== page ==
"Get Smart" (PG-13)
Two and a half stars out of four
When it aired between 1965 and 1970, the "Get Smart" TV series went as far out on an artistic and commercial limb as any show had ever gone. During the height of the Cold War, it was a network comedy about the Cold War. It didn't overtly feature the U.S. vs. the Russians but instead the secret-agent Western good-guys (C.O.N.T.R.O.L.) vs. their Eastern Bloc counterpart bad guys (K.A.O.S.). Controlled Chaos. Nearly every character involved in the show was inept in some form and mostly everyone watching got the joke. Creators Mel Brooks and Buck Henry got it right. The show was way ahead of its time.
If someone had tried to make this movie a decade ago, it wouldn't have worked. The Cold War was over and the Russians were becoming our allies. As that might not be the case anymore, the movie is given ample opportunity to shine and barely does so, but never for a lack of trying.
Maxwell Smart (Steve Carell) is a detail-obsessed information gatherer for C.O.N.T.R.O.L. who wants desperately to be a field agent. He envies guys such as Agent 23 (Dwayne "The Rock" Johnson) who are out there roaming the globe, packing heat and catching the enemy. Max is bursting at the seams trying to prove his own secret agent mettle. Unfortunately, Max's boss Chief (Alan Arkin) values his clerical skills too much to actually let him out of the office.
Eventually the time comes for a field assignment and Max, now Agent 86, is paired with Agent 99 (Anne Hathaway), his junior in age but his superior when it comes to intelligence (both literally and metaphorically). Not one to suffer fools gladly, 99 grows increasingly exasperated tending to the rookie 86 while on enemy Russian turf. As she glides, he stumbles. When she zigs, he zags. If she weren't so efficient, he'd be dead.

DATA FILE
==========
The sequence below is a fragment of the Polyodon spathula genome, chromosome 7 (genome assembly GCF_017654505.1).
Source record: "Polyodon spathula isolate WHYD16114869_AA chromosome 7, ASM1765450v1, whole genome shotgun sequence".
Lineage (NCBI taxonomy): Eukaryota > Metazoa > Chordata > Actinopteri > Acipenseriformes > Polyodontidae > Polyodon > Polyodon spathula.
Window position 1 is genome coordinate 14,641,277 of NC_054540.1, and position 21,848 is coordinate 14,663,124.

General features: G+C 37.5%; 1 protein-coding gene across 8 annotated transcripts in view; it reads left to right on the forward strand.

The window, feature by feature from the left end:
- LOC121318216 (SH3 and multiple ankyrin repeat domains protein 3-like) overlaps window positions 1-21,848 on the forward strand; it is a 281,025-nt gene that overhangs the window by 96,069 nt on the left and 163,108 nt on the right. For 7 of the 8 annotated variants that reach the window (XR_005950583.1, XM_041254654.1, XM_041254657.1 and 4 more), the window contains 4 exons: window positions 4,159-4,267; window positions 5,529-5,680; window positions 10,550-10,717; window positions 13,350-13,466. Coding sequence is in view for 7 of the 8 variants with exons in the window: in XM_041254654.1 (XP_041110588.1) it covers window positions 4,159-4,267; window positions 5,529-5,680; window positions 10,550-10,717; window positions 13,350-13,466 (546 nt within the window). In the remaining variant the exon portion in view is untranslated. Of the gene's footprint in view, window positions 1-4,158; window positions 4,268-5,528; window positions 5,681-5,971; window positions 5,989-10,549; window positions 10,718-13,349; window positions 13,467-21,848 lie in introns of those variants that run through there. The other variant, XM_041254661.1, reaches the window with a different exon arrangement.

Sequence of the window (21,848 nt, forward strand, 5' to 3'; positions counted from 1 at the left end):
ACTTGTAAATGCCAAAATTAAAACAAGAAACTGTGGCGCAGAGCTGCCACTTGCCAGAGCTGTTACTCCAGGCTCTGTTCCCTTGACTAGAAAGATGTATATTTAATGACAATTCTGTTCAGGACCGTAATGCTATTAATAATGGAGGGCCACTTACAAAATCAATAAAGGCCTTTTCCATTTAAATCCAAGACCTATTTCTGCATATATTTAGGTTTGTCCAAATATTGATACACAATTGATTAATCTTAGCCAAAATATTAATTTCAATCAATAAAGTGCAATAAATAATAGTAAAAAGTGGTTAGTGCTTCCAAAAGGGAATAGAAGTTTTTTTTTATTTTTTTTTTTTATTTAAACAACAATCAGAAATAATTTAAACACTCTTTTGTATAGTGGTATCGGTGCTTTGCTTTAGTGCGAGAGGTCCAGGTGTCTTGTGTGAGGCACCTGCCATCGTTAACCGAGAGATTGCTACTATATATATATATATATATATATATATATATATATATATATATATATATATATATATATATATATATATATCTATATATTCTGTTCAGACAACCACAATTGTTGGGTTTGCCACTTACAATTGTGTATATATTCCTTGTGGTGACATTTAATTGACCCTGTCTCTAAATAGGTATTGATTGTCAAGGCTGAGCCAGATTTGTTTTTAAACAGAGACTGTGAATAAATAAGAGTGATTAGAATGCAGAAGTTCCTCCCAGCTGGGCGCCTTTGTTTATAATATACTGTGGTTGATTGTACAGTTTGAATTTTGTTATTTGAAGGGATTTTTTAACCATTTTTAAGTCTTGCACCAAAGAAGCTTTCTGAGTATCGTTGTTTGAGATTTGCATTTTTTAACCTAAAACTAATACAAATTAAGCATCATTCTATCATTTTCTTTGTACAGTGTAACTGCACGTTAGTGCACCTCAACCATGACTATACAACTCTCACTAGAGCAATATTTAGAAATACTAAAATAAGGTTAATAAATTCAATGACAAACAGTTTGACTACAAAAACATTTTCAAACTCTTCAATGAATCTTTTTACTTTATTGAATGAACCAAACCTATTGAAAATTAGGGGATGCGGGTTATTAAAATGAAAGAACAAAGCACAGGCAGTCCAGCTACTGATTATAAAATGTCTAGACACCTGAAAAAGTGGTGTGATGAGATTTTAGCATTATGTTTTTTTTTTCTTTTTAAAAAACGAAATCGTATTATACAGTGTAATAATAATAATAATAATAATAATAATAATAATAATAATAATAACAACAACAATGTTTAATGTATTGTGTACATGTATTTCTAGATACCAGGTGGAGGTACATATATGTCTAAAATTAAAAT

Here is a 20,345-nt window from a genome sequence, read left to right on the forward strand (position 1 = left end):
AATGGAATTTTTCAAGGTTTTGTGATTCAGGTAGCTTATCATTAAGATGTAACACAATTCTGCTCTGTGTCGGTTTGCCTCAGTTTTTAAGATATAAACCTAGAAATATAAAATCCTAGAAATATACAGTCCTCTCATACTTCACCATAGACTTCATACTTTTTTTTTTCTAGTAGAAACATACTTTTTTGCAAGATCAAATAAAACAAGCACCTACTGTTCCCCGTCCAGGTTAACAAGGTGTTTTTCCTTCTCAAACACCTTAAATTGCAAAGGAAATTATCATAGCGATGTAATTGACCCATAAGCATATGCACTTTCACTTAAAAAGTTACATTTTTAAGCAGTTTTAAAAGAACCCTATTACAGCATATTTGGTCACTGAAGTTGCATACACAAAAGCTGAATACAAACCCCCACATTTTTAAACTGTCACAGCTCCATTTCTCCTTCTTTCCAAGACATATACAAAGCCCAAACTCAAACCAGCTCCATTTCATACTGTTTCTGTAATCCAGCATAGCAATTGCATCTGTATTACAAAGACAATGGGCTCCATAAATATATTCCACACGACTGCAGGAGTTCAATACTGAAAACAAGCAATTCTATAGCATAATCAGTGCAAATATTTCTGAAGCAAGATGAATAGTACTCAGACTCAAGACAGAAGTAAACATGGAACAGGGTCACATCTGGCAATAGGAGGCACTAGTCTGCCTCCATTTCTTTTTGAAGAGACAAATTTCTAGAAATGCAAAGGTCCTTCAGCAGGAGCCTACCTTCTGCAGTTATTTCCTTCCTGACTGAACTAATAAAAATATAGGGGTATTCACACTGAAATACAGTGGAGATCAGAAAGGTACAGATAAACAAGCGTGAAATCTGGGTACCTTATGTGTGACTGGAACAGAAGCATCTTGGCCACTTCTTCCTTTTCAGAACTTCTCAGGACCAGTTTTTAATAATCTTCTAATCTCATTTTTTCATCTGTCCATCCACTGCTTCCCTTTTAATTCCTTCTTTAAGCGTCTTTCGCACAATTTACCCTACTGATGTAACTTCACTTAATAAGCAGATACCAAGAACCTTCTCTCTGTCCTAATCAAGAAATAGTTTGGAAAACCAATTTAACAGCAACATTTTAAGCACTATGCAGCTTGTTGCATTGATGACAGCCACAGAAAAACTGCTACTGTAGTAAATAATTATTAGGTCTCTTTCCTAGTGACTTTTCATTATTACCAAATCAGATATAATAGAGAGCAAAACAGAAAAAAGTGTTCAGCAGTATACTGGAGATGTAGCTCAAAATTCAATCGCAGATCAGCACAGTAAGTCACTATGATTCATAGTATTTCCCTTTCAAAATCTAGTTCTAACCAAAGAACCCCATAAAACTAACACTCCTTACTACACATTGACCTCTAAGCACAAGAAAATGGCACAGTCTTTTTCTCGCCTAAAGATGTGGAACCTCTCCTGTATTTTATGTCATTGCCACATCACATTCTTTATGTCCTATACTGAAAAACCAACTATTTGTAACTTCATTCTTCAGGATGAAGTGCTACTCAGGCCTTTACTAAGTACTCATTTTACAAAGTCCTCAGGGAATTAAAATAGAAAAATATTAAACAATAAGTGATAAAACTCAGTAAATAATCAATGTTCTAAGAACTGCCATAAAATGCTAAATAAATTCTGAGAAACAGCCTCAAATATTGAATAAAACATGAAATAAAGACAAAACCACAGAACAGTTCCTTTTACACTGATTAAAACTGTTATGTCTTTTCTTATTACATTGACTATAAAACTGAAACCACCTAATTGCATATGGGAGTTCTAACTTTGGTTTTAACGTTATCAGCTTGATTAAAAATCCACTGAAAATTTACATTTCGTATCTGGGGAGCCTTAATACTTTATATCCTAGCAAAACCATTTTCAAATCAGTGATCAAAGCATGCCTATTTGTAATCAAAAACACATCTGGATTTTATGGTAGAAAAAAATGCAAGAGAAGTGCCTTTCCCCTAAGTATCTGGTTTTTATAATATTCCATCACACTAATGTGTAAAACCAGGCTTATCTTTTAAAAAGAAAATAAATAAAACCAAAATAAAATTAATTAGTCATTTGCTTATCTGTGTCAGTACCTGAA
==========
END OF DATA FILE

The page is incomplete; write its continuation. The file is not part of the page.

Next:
Amazingly, Adam Sandler's often-used director Peter Segal keeps all of the balls up in the air for the first two acts. The pace is crisp, the comedy is bone-dry and the sparingly used action does the job when called on to propel the story along. It is when 99 and 86 start getting romantically chummy does everything sort of bottom out. On the turn of a dime, the comedy all but dissipates with the chase scenes and explosions taking over in mock comic-book earnestness.
Carell was an ideal choice for 86. He embodies the same aloof, self-involved qualities of the original 86 (Don Adams) minus the nasal sanctimoniousness. Hathaway lacks the outward charm and approachable air of Barbara Feldon's TV version of 99, but more than makes up for it with her icy efficiency and previously unearthed sarcastic comic timing. With this and her remarkable supporting turn in "Brokeback Mountain," Hathaway has proved she's more than capable of going beyond the lightweight doormat she played in "The Devil Wears Prada" and her multiple throwaway teen fantasy princess roles.
It's not perfect and far from a classic, but "Get Smart" will keep you entertained and has just enough unfinished and dangling story lines to warrant a possible sequel. (Warner Bros.)